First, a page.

|Как мал промежуток между временем, когда человек еще слишком молод и когда он уже слишком стар. - Ш. Монтескье|
No. 51, Part I, 13 March 1997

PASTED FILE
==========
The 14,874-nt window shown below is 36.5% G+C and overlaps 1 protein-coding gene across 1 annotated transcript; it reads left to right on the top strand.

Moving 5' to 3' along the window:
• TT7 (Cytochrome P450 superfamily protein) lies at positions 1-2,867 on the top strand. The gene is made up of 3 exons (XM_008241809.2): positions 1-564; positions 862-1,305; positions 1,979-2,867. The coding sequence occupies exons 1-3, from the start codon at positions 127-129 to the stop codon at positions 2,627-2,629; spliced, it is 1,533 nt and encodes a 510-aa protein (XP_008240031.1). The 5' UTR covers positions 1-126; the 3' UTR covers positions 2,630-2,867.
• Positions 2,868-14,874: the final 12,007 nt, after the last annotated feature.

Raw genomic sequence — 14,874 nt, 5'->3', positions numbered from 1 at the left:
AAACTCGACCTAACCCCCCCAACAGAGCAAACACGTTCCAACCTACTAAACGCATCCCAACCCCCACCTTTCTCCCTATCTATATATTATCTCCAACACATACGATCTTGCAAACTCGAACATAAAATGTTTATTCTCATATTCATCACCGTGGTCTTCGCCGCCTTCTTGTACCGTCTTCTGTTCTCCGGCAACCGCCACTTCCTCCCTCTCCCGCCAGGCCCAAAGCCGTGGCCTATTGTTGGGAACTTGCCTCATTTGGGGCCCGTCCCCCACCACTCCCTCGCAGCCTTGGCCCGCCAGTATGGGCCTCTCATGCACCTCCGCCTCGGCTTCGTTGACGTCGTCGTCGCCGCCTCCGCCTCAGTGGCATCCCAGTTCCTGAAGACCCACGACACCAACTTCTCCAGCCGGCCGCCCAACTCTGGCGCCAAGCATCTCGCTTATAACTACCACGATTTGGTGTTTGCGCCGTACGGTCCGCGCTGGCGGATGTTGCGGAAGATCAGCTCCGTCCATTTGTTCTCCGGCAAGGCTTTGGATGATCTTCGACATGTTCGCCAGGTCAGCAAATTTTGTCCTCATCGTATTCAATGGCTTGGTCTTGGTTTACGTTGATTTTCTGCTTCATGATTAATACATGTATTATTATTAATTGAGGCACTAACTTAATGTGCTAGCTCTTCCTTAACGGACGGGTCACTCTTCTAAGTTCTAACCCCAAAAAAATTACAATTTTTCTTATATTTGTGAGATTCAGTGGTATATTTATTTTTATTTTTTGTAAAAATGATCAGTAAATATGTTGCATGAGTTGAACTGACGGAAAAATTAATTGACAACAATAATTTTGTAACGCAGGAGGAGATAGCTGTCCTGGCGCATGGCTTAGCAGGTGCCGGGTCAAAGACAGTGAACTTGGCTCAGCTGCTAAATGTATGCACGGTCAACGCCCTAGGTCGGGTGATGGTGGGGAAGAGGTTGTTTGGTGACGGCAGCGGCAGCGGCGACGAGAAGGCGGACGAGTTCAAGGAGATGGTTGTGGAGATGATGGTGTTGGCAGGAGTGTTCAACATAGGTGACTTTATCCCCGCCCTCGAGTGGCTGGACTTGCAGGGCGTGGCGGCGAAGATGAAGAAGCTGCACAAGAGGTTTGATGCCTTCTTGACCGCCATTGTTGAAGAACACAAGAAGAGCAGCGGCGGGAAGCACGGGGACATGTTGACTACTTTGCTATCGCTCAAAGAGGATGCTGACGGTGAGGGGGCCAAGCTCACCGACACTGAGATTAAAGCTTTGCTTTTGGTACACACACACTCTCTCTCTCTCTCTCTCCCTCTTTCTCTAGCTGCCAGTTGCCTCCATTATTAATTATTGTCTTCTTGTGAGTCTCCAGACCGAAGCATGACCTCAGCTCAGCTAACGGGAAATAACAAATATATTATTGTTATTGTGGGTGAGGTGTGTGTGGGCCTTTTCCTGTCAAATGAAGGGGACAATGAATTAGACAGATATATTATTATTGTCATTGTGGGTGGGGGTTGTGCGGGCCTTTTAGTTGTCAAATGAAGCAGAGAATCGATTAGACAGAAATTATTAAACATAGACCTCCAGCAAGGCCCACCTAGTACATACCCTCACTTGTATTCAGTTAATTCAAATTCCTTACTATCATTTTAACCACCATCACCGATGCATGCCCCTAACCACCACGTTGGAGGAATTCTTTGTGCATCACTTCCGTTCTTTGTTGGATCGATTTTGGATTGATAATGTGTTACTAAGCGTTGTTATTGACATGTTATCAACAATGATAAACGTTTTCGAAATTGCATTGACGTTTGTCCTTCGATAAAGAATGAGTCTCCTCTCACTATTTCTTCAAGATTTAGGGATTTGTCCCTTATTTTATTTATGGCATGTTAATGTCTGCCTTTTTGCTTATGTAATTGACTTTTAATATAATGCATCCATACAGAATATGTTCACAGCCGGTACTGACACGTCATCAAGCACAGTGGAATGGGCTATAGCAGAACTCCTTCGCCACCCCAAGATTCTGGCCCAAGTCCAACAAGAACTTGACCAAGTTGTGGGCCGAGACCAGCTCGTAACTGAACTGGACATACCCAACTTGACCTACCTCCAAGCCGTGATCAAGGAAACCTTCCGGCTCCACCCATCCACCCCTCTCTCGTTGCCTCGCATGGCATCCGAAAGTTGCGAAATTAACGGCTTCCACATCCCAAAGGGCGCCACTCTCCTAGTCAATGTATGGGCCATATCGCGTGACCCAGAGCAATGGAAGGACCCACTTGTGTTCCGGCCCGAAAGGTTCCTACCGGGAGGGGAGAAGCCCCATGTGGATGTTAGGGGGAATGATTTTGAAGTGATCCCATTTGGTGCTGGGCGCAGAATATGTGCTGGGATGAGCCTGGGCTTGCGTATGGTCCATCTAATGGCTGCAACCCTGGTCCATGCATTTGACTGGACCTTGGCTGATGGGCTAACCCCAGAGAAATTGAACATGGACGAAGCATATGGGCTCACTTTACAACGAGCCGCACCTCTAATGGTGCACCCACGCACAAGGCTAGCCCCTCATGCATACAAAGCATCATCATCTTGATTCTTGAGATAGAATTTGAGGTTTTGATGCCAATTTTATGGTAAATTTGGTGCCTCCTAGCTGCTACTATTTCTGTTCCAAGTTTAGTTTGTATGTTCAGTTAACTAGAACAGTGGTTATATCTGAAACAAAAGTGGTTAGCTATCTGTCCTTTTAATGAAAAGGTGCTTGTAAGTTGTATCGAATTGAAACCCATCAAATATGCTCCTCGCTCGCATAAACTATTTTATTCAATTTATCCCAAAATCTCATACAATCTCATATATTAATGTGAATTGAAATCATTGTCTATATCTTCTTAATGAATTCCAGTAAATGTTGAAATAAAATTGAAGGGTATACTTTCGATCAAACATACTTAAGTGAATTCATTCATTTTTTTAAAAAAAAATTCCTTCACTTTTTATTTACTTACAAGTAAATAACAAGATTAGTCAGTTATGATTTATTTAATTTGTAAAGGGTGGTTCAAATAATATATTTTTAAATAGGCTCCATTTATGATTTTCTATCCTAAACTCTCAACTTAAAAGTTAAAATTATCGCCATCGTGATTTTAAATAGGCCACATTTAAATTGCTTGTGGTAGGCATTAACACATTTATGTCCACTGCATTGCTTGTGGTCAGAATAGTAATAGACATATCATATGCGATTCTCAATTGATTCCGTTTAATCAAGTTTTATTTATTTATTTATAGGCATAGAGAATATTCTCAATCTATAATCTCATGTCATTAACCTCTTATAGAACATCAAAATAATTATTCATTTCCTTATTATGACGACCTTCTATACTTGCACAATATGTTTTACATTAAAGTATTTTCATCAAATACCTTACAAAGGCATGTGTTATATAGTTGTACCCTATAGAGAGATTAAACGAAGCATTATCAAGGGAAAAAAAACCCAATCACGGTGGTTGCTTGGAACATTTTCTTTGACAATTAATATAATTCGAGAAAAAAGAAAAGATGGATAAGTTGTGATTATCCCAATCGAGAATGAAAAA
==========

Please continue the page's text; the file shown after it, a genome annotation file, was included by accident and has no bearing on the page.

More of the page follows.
This is Part I of the Open Media Research Institute's Daily Digest. Part I is a compilation of news concerning Russia, Transcaucasia and Central Asia. Part II, covering Central, Eastern, and Southeastern Europe is distributed simultaneously as a second document. Back issues of the OMRI Daily Digest, and other information about OMRI, are available through OMRI's WWW pages: http://www.omri.cz/Index.html RUSSIA DUMA BLASTS NATO EXPANSION . . . By a vote of 300-1, the State Duma on 12 March passed a resolution harshly criticizing NATO's expansion plans, which it said would "detract" from efforts to "construct a new global security system in Europe," ITAR-TASS reported. The resolution backed the government's public negotiating stance in talks on a proposed charter with NATO, saying any such agreement should "be of a restrictive nature and contain effective security guarantees for Russia." It also argued that the 1995 Russian federal law on international treaties requires that any proposed charter be subject to parliamentary ratification. While the Russian government has insisted that the agreement take the form of a legally binding international treaty subject to parliamentary ratification, NATO has balked at this condition. -- Scott Parrish . . . WHILE RUSSIA-NATO AGREEMENT NEARS? International agencies, citing anonymous Western diplomatic sources, reported on 12 March that Russia and NATO are close to deal under which Russia would accept a limited enlargement of NATO in return for various concessions including an expanded role in the G-7. The diplomats said Moscow had dropped its insistence that the NATO-Russia agreement be a legally binding treaty, and would accept the alliance's preference for a political declaration. They added that Moscow wants the agreement signed at a separate ceremony before the July NATO summit in Madrid, at which prospective East European members will be invited to begin accession talks. Such a ceremony could take place at the scheduled June G-7 meeting in Denver, Colorado. Russia has long pressed for full membership in the G7, a position supported by Germany, though other members are more skeptical. -- Scott Parrish CHERNOMYRDIN: YOUNG EXPERTS WILL JOIN NEW CABINET. Prime Minister Viktor Chernomyrdin has refused to name specific candidates for posts in the forthcoming new cabinet, but he announced on 12 March that the government will include many "professional market economy experts," who are "firm supporters of the president's reform course," ITAR-TASS reported. Chernomyrdin added that although the new appointees will be experienced administrators, "as a rule" they will not be older than 50. The prime minister's comments lent support to speculation that First Deputy Prime Minister Anatolii Chubais, who was appointed on 7 March, will bring several of his associates to the government. -- Laura Belin DUMA CONDEMNS CHUBAIS APPOINTMENT. The State Duma, by a vote of 230-122, passed a resolution calling the appointment of Chubais a "direct challenge to Russian public opinion," Russian and Western agencies reported on 12 March. The resolution linked Chubais "to the failure of the Russian economy, [the failure] of the financial system, and the cynical pillaging of national property under the guise of privatization." It also asked President Boris Yeltsin to consult parliament before approving new ministers, and called on Procurator- General Yurii Skuratov to accelerate his investigations into the financing of Yeltsin's re-election campaign (for which Chubais was a key adviser) and Chubais's compliance with tax laws. Duma deputy Sergei Ivanenko (Yabloko) criticized the resolution; he told NTV that left- leaning Communist, Agrarian and Popular Power factions had passed it primarily in order to conceal their support for the 1997 budget and for Chernomyrdin. -- Laura Belin YAVLINSKII'S "COMPROMISE" OFFER TO GOVERNMENT. In the latest issue of Moskovskie novosti (no. 10), Yabloko leader Grigorii Yavlinskii called on the government and Yeltsin to sign an "Anticrisis Agreement" with the "democratic opposition," with a view toward "effective reform for the majority" without any redistribution of property. He argued that the current government is neither "Red" nor "White" and has no ideology at all except for greed. Yavlinskii's proposed agreement would require the government to set a deadline for the payment of all wages and pensions owed to the public. If the debt has not been paid within 10 days of the deadline, the entire government would be forced to resign. The government would also amend the 1997 budget substantially. Yavlinskii explained that his associates would not join the government without such an agreement. "We are not engaging in horse trading; we are upholding our principles," he wrote. -- Laura Belin RODIONOV CANCELS TRIP TO UAE ARMS SHOW. Defense Minister Igor Rodionov has canceled a scheduled 16-20 March visit to the IDEX'97 arms exhibition in Abu Dhabi, the capital of the United Arab Emirates, Russian and Western agencies reported on 12 March. According to ITAR- TASS, Defense Ministry officials refused to link Rodionov's decision to the ongoing government reorganization, in which some speculate the defense minister could be sacked. Instead they said Rodionov needed to prepare for a scheduled 13 March meeting of the Defense Council, which is to discuss Russia's position on NATO expansion and the 19-20 March Yeltsin-Clinton summit in Helsinki. Instead of Rodionov, Col.-Gen. Leonid Ivashov, head of the ministry's international cooperation department, will lead the 350-member Russian delegation to the arms fair, where Russian firms will display a wide range of weapons systems. -- Scott Parrish U.S. ADMINISTRATION WANTS TO INCREASE AID TO FORMER SOVIET UNION. In testimony to Congress on 11 March, Ambassador Richard Morningstar called for a 44% increase in U.S. aid to the Newly Independent States next year. Aid spending would rise from $625 million in 1997 to $900 million in 1998, while spending on Russia alone would go from $95 million to $225 million. Total U.S. aid to the NIS peaked at $2.5 billion in 1994, falling to $850 million in 1995 and $641 million in 1996. Rep. Benjamin Gilman, chairman of the House International Relations Committee, said he was doubtful Congress would support the requested increase, Reuters reported. Gilman said "We do not have any kind of 'partnership' at this point with the current government in Moscow," and objected to the idea of increasing aid in return for Russian acquiescence in NATO expansion. Morningstar said the aid program "has nothing to do with NATO expansion," VOA reported. -- Peter Rutland KRASNOYARSK CONSIDERS NUCLEAR REFERENDUM. Environmental groups in Krasnoyarsk have collected the 100,000 signatures necessary to force the local legislature to consider holding a referendum on halting the construction of a nuclear waste processing plant, NTV reported on 12 March. The legislature will make its decision on 19 March. In a referendum on 8 December, Kostroma voters rejected by 87% to 10% a proposal to complete the construction of a nuclear power station in the province. -- Robert Orttung ZYUGANOV STUMPS FOR STARODUBTSEV IN TULA. Communist Party leader Gennadii Zyuganov, visiting Tula to support the candidacy of Vasilii Starodubtsev in the 23 March gubernatorial campaign, lashed out at the appointment of Anatolii Chubais as first deputy prime minister, NTV reported. Starodubtsev, who was among the 1991 coupmakers and is now a leader figure in the Agrarian Party, made clear, however, that he would work with the new government even though he did not support its policies. Because Starodubtsev is far ahead of the other 10 candidates, attracting more than 40% support in opinion polls, Sergei Filatov's pro- Yeltsin All-Russian Coordinating Council decided that it will not back anyone in the race, ITAR-TASS reported on 11 March. The presidential administration has already found common ground with many opposition candidates who won gubernatorial races in the fall. -- Robert Orttung A TALENTED FIRST FAMILY. Aeroflot's board of directors has appointed Boris Yeltsin's son-in-law as acting chairman, Kommersant-Daily reported on 13 March. The 44-year-old Valerii Okulov, who worked as a navigator for 20 years, is married to Yeltsin's daughter Yelena. Okulov replaces Aviation Marshal Yevgenii Shaposhnikov, who was appointed presidential adviser for aerospace on 11 March. Okulov was appointed Shaposhnikov's deputy at Aeroflot in June 1996. Aeroflot is 51% state-owned, and has about two-thirds of the Russian air transport market. Boris Berezovskii's LogoVAZ is financially involved with the company. -- Peter Rutland YELTSIN SIGNS PENSION DEBT DECREE. President Yeltsin has signed a decree on restructuring companies' debt to the state Pension Fund, Kommersant- Daily reported on 13 March. The decree allows the fund to sign agreements with individual firms on debt restructuring which will take into account the company's financial situation. Russian companies' debt to the state Pension Fund now totals 60 trillion rubles ($10.5 billion). Another 14 trillion rubles are owed by the federal government. Meanwhile, Pension Fund officials called for changes in the 1997 federal budget in order to eliminate the 7.7 trillion rubles discrepancy between the fund's 1997 revenue and the corresponding item in the federal budget, ITAR-TASS reported on 12 March. -- Natalia Gurushina DOLLARIZATION OF ECONOMY STILL INCREASING. The volume of foreign currency in the non-banking sector increased by $7.7 billion from January through September 1996, Nezavisimaya gazeta reported on 13 March, citing balance of payments figures published by the Central Bank. The increase was caused mainly by declining yields on major financial instruments denominated in rubles, mounting non-payments in all sectors of the economy, increasing demand for foreign currency in the shadow economy, and political instability on the eve of the presidential elections last summer. Net foreign currency assets of commercial banks declined by $2.9 billion during the same period. -- Natalia Gurushina NORILSK NICKEL LOSES SOME STATE SUBSIDIES. The government has passed a decree revoking some of the state subsidies to eight industrial companies, including Norilsk Nickel, Kommersant-Daily reported on 13 March. The privileges were granted to Norilsk Nickel under a government decree of 30 August 1996. They included the allocation in 1996-1997 of $200 million worth of foreign investment credits for technical reconstruction, and providing state guarantees for credits from commercial banks in order to finance shipments of goods to the Norilsk region. Company officials reacted coolly to the new decree, saying that the August bill did not work anyway and Norilsk Nickel had received no subsidies since that time. -- Natalia Gurushina TRANSCAUCASIA AND CENTRAL ASIA RUSSIAN COASTGUARDS INTERCEPT TURKISH FISHING VESSELS. A Russian coastguard patrol on 12 March intercepted nine Turkish fishing vessels engaged in poaching in Georgian territorial waters off the Black Sea port of Batumi and opened fire when they ignored instructions to desist, killing one Turkish sailor, Russian and Western agencies reported. The Turkish vessels were escorted to Batumi where criminal proceedings were instigated against the crew members. -- Liz Fuller REGIONAL OIL AND GAS UPDATE. The U.S. firm AMOCO will finance Kazakstan's $150 million stake in the Caspian Pipeline Consortium (CPC) as part of deal permitting the company to transport 3 million metric tons of oil via the planned CPC line, RFE/RL reported on 12 March. Nurlan Balgimbayev, the new head of Kazakoil, which was established on 4 March as part of a wholesale restructuring of the country's executive bodies, declared the pipeline to the Russian port of Novorossiisk will be completed by early 1999. In other news, the first load of Chevron- owned Kazak crude, transported by train across Azerbaijan and Georgia, was loaded onto tankers in Batumi for sale on international markets, Russian media reported the same day. Meanwhile, Turkmen Oil and Gas Minister Gochmurad Nazjanov told a major oil and gas exhibition in Ashgabat he foresees Turkmenistan and Azerbaijan reaching a compromise agreement on the disputed Azeri and Chirag fields in the Caspian Sea, Russian media reported on 11 March. -- Lowell Bezanis RUSSIAN, UZBEK ECONOMIC COOPERATION. Russian Prime Minister Viktor Chernomyrdin and his Uzbek counterpart Otkir Sultanov signed an economic cooperation accord in Moscow, ITAR-TASS reported on 12 March. The agreement outlines cooperation in 1998-2000 in spheres including agriculture, petrochemicals, and non-ferrous industries. Chernomyrdin was quoted as saying the sides also reached agreement on the formation of undefined "large financial-industrial groups." It was also agreed that the Ilyushin-114 aircraft to be manufactured in Uzbekistan will be equipped with Russian engines and avionics. -- Lowell Bezanis KYRGYZSTAN'S VIEW ON NATO. President Askar Akayev, in talks with visiting NATO Secretary-General Javier Solana, said he was opposed to NATO expansion, international media reported on 12 March. Akayev told Solana it was "important to heed Russia's concerns," and called Russia "our strategic partner." The two held more productive talks on the issues of a Central Asian peacekeeping battalion, mountain rescue operations training, and the planned joint military exercise between three Central Asian countries and seven other countries scheduled for September. Radio Rossii reported on 12 March that the peacekeeping battalion would most likely be used on the Kyrgyz-Tajik border in the event that the Afghan Taliban movement should reach the Tajik border. A spokesman for the Kyrgyz Defense Ministry said Kyrgyz troops may participate in NATO operations in the near future. -- Bruce Pannier PROOF OF TAJIK AID TO ANTI-TALIBAN FORCES? According to the 13 March edition of Nezavisimaya Gazeta, Tajikistan is indeed providing a safe haven and help to Afghan Gen. Ahmed Shah Masoud in his fight against the Taliban Afghan religious movement. Although Tajik press secretary Zafar Saidov denied on 7 March that any foreign troops were based in Tajikistan, the paper quoted its own reporter who had recently been in the southern city of Kulyab. According to the reporter, it was easy to meet Afghan pilots who "did not try to hide they were flying daily from Tajikistan to Afghanistan." The article also alleged that Masoud himself was living in a hotel in the center of Kulyab and that his personal airplane was in a hanger at the city's airport. -- Bruce Pannier [As of 12:00 CET] Compiled by Steve Kettle *^!*^!*^!*^!*^!*^!*^!*^!*^!*^!*^!*^!*^!*^!*^!*^!*^!*^!*^!*^!*^!*^!*^!*^! What's in Store for the magazine Transition We've learned much in the last two years about what sort of magazine Transition can be and what role it should play in Central and Eastern Europe and the former Soviet Union. Of greatest help in this process has been the advice of readers. Among some of the desired changes are for Transition to offer even more articles by writers in the region - lively opinion pieces as well as fact-filled analysis and expanded departments. Accordingly, Transition will be substantially restructured and relaunched as a monthly with the issue dated June 1997. The last biweekly issue will be 6 April, followed by a brief hiatus. 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